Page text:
taiBy Tai of Allsup

I hear this question quite a bit.

It’s not uncommon for people who have worked in the past to consider going back to work after a disability, especially part-time work to see how they will do.

Social Security Disability Insurance (SSDI) is available to former workers who have paid into the federal disability insurance program through their FICA taxes. You could compare this to car insurance premiums—you need it if you’re in a wreck and make a claim.

But it also is possible for your disability to stabilize or improve, meaning eventually you can go back to work. The SSDI program offers important incentives for returning to work—so it’s important to take a closer look.

How would part-time work affect your SSDI payments and eligibility? It depends.

Here are a few key nuggets of information about how work may affect your benefits.

Trial Work Period (TWP)

SSDI beneficiaries are eligible for a nine-month trial work period in which they receive full benefits no matter how much money they make. The months do not have to be consecutive. During your TWP, you can make as much money as you can for each of your trial work months. In 2016, if you make less than $810 per month, those months will not count toward your nine months. The TWP ends when you’ve used your nine months of trial work within a 60-month consecutive period. Following the TWP, you also receive SSDI for three additional “grace period” months.

Substantial Gainful Activity (SGA)

SGA is the benchmark the Social Security Administration (SSA) uses to determine disability status and continued eligibility for cash benefits. In 2016, SGA increases to $1,130 per month. For those who are blind, the amount is $1,820 per month. SGA only applies after you have completed your nine-month TWP.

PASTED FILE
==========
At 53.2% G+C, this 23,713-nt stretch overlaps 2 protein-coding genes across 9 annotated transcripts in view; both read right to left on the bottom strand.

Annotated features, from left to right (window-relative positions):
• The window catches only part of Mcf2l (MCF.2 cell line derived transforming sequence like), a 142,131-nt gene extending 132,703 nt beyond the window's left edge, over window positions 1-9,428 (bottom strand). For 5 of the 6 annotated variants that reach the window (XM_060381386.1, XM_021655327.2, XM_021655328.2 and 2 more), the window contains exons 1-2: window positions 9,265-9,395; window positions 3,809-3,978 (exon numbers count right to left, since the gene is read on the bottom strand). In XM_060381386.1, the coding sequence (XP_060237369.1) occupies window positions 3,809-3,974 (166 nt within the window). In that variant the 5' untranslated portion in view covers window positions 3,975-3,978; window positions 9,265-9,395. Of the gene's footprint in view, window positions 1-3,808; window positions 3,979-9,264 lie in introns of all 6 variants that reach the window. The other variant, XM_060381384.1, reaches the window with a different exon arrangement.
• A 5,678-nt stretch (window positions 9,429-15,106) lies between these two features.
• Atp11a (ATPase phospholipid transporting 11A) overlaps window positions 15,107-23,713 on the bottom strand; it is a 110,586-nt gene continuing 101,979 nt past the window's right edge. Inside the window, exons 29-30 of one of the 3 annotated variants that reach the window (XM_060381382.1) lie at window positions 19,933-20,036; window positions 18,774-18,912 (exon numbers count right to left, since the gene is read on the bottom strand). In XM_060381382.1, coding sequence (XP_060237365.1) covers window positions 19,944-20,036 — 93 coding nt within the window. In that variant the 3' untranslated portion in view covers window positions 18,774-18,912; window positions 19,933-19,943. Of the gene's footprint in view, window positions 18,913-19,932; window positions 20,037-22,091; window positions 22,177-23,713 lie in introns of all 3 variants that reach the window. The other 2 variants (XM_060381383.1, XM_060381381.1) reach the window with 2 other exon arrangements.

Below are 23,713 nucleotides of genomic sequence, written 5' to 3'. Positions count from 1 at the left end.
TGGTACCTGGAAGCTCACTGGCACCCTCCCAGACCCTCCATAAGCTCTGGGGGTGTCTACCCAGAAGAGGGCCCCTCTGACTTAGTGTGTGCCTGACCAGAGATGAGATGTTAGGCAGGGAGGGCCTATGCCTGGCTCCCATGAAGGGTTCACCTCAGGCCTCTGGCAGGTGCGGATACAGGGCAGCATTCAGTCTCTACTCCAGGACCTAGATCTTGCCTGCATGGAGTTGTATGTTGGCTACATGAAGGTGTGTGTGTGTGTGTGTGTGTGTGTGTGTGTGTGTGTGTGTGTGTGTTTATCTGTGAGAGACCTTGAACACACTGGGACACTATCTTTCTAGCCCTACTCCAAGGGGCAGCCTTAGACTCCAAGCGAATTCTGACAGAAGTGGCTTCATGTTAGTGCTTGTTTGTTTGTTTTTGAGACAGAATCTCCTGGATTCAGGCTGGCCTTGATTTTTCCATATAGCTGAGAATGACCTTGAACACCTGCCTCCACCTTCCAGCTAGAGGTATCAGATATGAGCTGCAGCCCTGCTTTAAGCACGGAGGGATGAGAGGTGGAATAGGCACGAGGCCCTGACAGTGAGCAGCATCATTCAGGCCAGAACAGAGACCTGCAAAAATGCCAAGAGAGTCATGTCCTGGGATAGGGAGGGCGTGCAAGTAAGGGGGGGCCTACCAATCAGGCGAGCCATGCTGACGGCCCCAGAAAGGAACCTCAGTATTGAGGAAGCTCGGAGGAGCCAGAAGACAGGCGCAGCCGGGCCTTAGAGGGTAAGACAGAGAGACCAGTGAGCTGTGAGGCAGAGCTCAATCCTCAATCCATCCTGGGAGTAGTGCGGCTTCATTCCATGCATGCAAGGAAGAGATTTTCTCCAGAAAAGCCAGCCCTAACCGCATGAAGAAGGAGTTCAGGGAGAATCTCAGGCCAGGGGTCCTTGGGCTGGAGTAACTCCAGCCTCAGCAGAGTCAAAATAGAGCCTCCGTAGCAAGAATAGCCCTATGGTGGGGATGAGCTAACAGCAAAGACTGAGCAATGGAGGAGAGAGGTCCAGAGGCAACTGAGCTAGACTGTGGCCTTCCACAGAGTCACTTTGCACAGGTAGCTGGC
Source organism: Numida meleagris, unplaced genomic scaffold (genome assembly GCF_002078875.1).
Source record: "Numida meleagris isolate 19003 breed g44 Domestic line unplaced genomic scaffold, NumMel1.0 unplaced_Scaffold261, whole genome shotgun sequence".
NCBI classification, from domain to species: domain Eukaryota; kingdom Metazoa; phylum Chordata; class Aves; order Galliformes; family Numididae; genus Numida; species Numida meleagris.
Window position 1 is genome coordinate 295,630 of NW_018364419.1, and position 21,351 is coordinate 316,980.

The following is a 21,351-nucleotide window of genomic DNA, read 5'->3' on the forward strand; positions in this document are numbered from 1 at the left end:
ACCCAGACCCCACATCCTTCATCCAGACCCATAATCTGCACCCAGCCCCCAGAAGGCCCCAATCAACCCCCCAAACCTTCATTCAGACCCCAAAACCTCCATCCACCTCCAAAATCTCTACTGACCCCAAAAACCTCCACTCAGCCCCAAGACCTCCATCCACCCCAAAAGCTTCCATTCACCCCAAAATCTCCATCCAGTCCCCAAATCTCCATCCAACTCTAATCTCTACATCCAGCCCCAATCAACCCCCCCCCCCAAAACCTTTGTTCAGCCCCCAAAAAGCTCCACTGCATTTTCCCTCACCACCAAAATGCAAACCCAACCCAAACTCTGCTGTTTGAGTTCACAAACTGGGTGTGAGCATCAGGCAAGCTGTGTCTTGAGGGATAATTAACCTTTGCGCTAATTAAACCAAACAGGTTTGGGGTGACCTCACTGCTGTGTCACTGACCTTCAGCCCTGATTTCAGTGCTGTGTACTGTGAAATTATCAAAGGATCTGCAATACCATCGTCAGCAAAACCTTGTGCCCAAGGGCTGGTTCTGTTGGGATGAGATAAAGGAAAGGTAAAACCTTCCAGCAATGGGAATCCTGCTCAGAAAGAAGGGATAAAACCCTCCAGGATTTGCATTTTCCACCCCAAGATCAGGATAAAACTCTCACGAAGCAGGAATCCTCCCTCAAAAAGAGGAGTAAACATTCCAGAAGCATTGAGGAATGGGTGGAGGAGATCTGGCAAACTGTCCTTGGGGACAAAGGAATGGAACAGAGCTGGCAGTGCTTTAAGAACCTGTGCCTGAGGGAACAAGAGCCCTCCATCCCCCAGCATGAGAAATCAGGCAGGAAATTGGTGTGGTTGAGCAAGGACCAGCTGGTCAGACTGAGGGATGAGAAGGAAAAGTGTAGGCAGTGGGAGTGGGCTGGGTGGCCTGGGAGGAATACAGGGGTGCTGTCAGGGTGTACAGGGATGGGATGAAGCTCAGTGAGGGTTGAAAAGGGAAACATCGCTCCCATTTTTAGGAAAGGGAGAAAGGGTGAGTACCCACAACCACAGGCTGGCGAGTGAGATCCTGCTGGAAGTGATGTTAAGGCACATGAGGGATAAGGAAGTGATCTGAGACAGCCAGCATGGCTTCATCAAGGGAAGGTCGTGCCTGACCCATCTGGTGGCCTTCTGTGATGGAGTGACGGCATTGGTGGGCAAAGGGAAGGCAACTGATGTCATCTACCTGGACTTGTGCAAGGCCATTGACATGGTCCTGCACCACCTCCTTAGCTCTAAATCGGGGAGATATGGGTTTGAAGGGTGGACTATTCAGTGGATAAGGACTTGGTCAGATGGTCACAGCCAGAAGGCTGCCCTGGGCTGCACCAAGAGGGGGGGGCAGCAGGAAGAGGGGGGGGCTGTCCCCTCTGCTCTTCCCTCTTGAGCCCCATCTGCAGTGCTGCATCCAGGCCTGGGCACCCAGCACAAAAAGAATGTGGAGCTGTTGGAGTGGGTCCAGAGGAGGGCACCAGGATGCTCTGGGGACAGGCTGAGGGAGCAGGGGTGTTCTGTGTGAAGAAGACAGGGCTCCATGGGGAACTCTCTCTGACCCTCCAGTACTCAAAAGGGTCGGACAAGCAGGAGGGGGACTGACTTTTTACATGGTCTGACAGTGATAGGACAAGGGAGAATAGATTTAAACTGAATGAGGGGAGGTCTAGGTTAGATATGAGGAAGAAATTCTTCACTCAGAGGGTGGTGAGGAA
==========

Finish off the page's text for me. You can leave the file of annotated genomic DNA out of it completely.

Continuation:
Extended Period of Eligibility (EPE)

When the TWP ends, the next phase is the Extended Period of Eligibility which lasts 36 months. If you are in EPE, and you earn more than SGA level, your cash benefit is suspended. However, if your earnings drop below SGA during EPE, Social Security will re-start SSDI payments with notification. SSDI will continue until you again earn over SGA level.

Impairment Related Work Expenses (IRWE)

Expenses related to your impairments which are necessary in order for you to work (IRWE) can reduce the income that Social Security counts when determining if you are earning over SGA. These expenses must be directly related to your impairment, necessary in order to work, and be expenses you personally pay out of your pocket. The cost of the IRWE expenses is subtracted from your gross earnings after the TWP. If your adjusted gross income then is below SGA, your SSDI payments continue. Examples of IRWEs are medication costs, caring for service animals, special transportation needs, adaptive equipment at work and medical devices.

Subsidies

The SSA also allows you to deduct the value of some types of extra support you receive at your job as a subsidy. For example, if your employer allows you to leave early each day, but still pays you for a full day, you can deduct the value of that additional support from your gross wages (reducing your SGA).

It may sound a little complicated to consider returning to work with SSDI.

Fortunately, there are free resources and assistance available. For more information about returning to work with SSDI, visit AllsupES.com.

By |2018-03-20T15:59:42+00:00February 22nd, 2016|2 Comments

2 Comments

  1. Kenneth Eichorn March 19, 2016 at 1:37 pm

    im 62 on ssid my wife is 59 is there any way I can get her on my benifets?She is actually disabled but cant get on dis. because does not have enough work credits.

    • Allsup March 21, 2016 at 2:44 pm

      Even if you have never worked under Social Security, you may be able to get spouse’s retirement benefits if you are at least 62 years of age and your spouse is receiving retirement or disability benefits. You can also qualify for Medicare at age 65.
      Note: If you are divorced, you may still be able to get benefits on your ex-spouse’s record. For information on the requirements for Divorced Spouse’s Benefits, read “If You Are Divorced.”
      You can receive the spouse’s benefit no matter what your age is if you are caring for his or her child who is also receiving benefits. Go here for more info: https://www.ssa.gov/planners/retire/applying6.html#&a0=0

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